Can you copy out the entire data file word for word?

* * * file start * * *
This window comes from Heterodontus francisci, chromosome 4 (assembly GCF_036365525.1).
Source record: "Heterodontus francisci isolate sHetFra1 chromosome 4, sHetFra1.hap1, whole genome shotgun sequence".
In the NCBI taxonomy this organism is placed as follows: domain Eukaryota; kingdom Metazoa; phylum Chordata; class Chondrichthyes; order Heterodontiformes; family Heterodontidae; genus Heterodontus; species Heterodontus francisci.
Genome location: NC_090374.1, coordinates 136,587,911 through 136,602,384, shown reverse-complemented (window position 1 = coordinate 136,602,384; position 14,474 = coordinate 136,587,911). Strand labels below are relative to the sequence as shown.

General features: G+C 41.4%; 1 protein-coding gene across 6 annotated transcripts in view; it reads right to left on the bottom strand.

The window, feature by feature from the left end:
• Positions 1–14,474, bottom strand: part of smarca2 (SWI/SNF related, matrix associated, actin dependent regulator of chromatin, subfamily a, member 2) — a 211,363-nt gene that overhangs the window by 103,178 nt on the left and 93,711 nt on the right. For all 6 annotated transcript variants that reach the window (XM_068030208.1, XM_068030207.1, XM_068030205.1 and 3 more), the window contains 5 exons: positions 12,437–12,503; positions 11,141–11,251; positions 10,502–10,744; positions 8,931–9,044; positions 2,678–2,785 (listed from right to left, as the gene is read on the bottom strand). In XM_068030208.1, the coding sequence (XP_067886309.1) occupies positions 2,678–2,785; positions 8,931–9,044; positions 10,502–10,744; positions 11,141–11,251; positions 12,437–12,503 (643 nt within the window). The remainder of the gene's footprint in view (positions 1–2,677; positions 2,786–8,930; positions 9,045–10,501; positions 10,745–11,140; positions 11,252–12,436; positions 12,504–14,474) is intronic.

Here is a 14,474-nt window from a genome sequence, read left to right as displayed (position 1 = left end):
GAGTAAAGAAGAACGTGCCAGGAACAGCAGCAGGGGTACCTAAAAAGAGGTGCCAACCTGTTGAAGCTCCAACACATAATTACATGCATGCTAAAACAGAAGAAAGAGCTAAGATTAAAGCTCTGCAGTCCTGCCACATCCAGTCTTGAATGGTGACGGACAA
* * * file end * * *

This window comes from Heterodontus francisci, chromosome 4 (assembly GCF_036365525.1).
Source record: "Heterodontus francisci isolate sHetFra1 chromosome 4, sHetFra1.hap1, whole genome shotgun sequence".
In the NCBI taxonomy this organism is placed as follows: domain Eukaryota; kingdom Metazoa; phylum Chordata; class Chondrichthyes; order Heterodontiformes; family Heterodontidae; genus Heterodontus; species Heterodontus francisci.
Genome location: NC_090374.1, coordinates 136,587,911 through 136,602,384, shown reverse-complemented (window position 1 = coordinate 136,602,384; position 14,474 = coordinate 136,587,911). Strand labels below are relative to the sequence as shown.

General features: G+C 41.4%; 1 protein-coding gene across 6 annotated transcripts in view; it reads right to left on the bottom strand.

The window, feature by feature from the left end:
• Positions 1–14,474, bottom strand: part of smarca2 (SWI/SNF related, matrix associated, actin dependent regulator of chromatin, subfamily a, member 2) — a 211,363-nt gene that overhangs the window by 103,178 nt on the left and 93,711 nt on the right. For all 6 annotated transcript variants that reach the window (XM_068030208.1, XM_068030207.1, XM_068030205.1 and 3 more), the window contains 5 exons: positions 12,437–12,503; positions 11,141–11,251; positions 10,502–10,744; positions 8,931–9,044; positions 2,678–2,785 (listed from right to left, as the gene is read on the bottom strand). In XM_068030208.1, the coding sequence (XP_067886309.1) occupies positions 2,678–2,785; positions 8,931–9,044; positions 10,502–10,744; positions 11,141–11,251; positions 12,437–12,503 (643 nt within the window). The remainder of the gene's footprint in view (positions 1–2,677; positions 2,786–8,930; positions 9,045–10,501; positions 10,745–11,140; positions 11,252–12,436; positions 12,504–14,474) is intronic.

Here is a 14,474-nt window from a genome sequence, read left to right as displayed (position 1 = left end):
GAGTAAAGAAGAACGTGCCAGGAACAGCAGCAGGGGTACCTAAAAAGAGGTGCCAACCTGTTGAAGCTCCAACACATAATTACATGCATGCTAAAACAGAAGAAAGAGCTAAGATTAAAGCTCTGCAGTCCTGCCACATCCAGTCTTGAATGGTGACGGACAA